Groups Targeted by Hate Crimes in NYS: Don’t Let Funding for License Plate Recognition Technology Pass You By
It should have been a night for friends to gather and celebrate the 2000-year old Jewish holiday of Hanukkah. That’s likely what Rabbi Chaim Rottenberg intended when he invited friends into the privacy of his Monsey, N.Y., home on December 28, 2019. It was the seventh day of Hanukkah, and it was time for the traditional candle-lighting ceremony. Then, a suspect allegedly burst through the doors of his home, stabbing and wounding five people.
It would be hard to find someone in New York today who hasn’t heard this horrific story. But, many people may not realize that the key lead in apprehending the suspect was generated from License Plate Recognition (LPR) technology.
“At 10:30 p.m., a license plate reader picked up the HPT5757 license crossing the George Washington Bridge and on into the Bronx. The NYPD put out an alert, reporting that another license plate reader showed the car had crossed the 145th Street Bridge into upper Manhattan.
Minutes later, Police Officers David Radziwon and Russell Mattera of Sector A in the 32nd Precinct spotted the car with a lone driver stopped partly into a crosswalk at the corner of W. 143rd Street and Seventh Avenue. They arrested the 6-foot-2, 190-pound man behind the wheel and identified him as 37-year-old Grafton Thomas.”
The suspect is now facing federal hate crimes charges on “five counts each of attempting to kill victims based on their religion and obstructing the free exercise of religious beliefs by attempting to kill with a dangerous weapon.”
In 2019, anti-semitic attacks increased by 21 percent in New York City alone. And, according to the New York State Hate Crimes Task Force Report from 2016, the “most frequently reported bias motivations for hate crimes against property were anti-Jewish (60.7 percent)…” Similarly, 17.5 percent of hate crimes against individuals were anti-Jewish.
Most in law enforcement know that LPR technology is an invaluable resource for generating leads in criminal cases. Because of the horrific nature of the facts in the Monsey case, it has generated a great deal of media attention and interest in LPR. In fact, New York’s Governor Cuomo recently announced $680,000 in funding specifically for LPR technology in Monsey and nearby New Square. In making the announcement, he noted:
“You have a time. You have a license plate. And then we have license plate readers all around this state, on highways, tunnels, bridges, etc. So, if anybody thinks about attacking the community they better think again because we will know, we will find out, and we will prosecute you to the fullest extent of the law.”
Sadly, the question isn’t whether another incident like the one that occurred in Monsey will happen, it’s a matter of when. Law enforcement and the communities they support – especially those frequently targeted by hate crimes – must act and act quickly. Right now, there is support in the State of New York for deploying LPR technology to help solve crimes.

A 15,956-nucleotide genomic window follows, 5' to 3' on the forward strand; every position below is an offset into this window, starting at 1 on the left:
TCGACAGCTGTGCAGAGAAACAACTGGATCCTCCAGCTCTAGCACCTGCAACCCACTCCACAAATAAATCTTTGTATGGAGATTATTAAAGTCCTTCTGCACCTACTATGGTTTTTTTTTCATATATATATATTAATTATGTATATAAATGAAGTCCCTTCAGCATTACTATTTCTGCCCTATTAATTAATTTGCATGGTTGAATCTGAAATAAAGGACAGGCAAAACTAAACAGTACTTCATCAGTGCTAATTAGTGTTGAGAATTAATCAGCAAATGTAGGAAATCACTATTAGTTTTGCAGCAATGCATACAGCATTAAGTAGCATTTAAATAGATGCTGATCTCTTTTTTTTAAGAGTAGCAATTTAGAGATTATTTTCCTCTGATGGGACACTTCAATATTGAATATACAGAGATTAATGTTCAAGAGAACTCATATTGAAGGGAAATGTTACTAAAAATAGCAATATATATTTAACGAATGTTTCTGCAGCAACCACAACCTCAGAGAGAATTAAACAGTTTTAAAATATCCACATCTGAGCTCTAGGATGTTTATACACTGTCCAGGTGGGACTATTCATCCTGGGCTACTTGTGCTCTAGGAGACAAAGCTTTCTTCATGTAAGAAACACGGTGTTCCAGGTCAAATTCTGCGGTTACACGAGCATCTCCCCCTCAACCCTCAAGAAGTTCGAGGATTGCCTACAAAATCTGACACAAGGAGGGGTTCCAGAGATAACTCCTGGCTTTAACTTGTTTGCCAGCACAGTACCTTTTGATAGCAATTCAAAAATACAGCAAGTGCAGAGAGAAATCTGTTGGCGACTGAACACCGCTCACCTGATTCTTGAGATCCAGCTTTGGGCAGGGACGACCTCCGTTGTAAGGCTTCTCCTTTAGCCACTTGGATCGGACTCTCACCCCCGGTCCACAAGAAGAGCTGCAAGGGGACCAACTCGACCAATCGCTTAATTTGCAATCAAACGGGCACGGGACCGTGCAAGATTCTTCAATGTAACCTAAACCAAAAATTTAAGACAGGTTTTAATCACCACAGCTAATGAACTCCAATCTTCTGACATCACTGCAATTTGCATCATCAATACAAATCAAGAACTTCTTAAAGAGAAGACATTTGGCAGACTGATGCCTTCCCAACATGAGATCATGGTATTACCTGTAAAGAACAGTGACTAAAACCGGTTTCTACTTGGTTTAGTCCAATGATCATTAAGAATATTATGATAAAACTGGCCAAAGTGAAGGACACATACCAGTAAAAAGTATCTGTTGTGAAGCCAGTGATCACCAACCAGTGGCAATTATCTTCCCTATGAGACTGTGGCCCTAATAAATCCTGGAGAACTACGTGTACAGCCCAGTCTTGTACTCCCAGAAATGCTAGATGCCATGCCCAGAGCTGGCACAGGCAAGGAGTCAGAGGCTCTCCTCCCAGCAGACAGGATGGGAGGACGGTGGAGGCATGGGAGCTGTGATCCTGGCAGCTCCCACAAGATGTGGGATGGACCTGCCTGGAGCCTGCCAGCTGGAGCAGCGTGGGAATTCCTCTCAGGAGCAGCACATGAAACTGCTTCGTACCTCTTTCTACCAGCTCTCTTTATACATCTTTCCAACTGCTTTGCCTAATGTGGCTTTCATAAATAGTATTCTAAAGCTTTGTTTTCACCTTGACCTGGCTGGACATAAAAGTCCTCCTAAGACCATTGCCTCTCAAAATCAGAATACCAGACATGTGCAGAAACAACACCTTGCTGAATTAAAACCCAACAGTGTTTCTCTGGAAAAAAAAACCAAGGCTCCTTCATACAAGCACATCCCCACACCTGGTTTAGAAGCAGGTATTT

And, there is $45 million more in funding available for projects, which could include LPR technology, to support communities frequently targeted by hate crimes.
- The New York State Division of Homeland Security and Emergency Services has issued a Request for Applications (RFAs) to solicit proposals to support projects under the SFY2019/2020 Securing Communities Against Hate Crimes Program. Nonprofit schools, nonprofit day care centers, nonprofit community centers, nonprofit cultural museums and nonprofit residential camps may be eligible to apply.
- NYS has also issued an RFA to solicit proposals to support projects under the SFY2019/2020 Securing Communities Against Hate Crimes Program with Local Matching Funds. Nonpublic nonprofit schools and nonprofit day camps may be eligible to apply.
The deadline for applications under both RFAs is February 27, 2020 at 5pm.
Additionally, President Trump just signed into law The Protecting Faith-Based and Nonprofit Organizations from Terrorism Act, which authorizes $75 million annually for five years for the U.S. Department of Homeland Security’s Nonprofit Security Grant Program. Organizations may use the funds for target-hardening activities, which would include LPR; training for personnel and other appropriate activities. Fifty million dollars will be available for nonprofits located within high-risk urban areas. The remaining $25 million will be available for organizations that fall outside of those areas.
As soon as information becomes available about the application process for the $75 million dollars, we will let you know.
In the meantime, if your nonprofit organization is interested in responding to the RFA before the February 27th deadline and would like more information on LPR to support your application, please contact our Inside Sales Team at firstname.lastname@example.org or by phone at (925) 398-2079.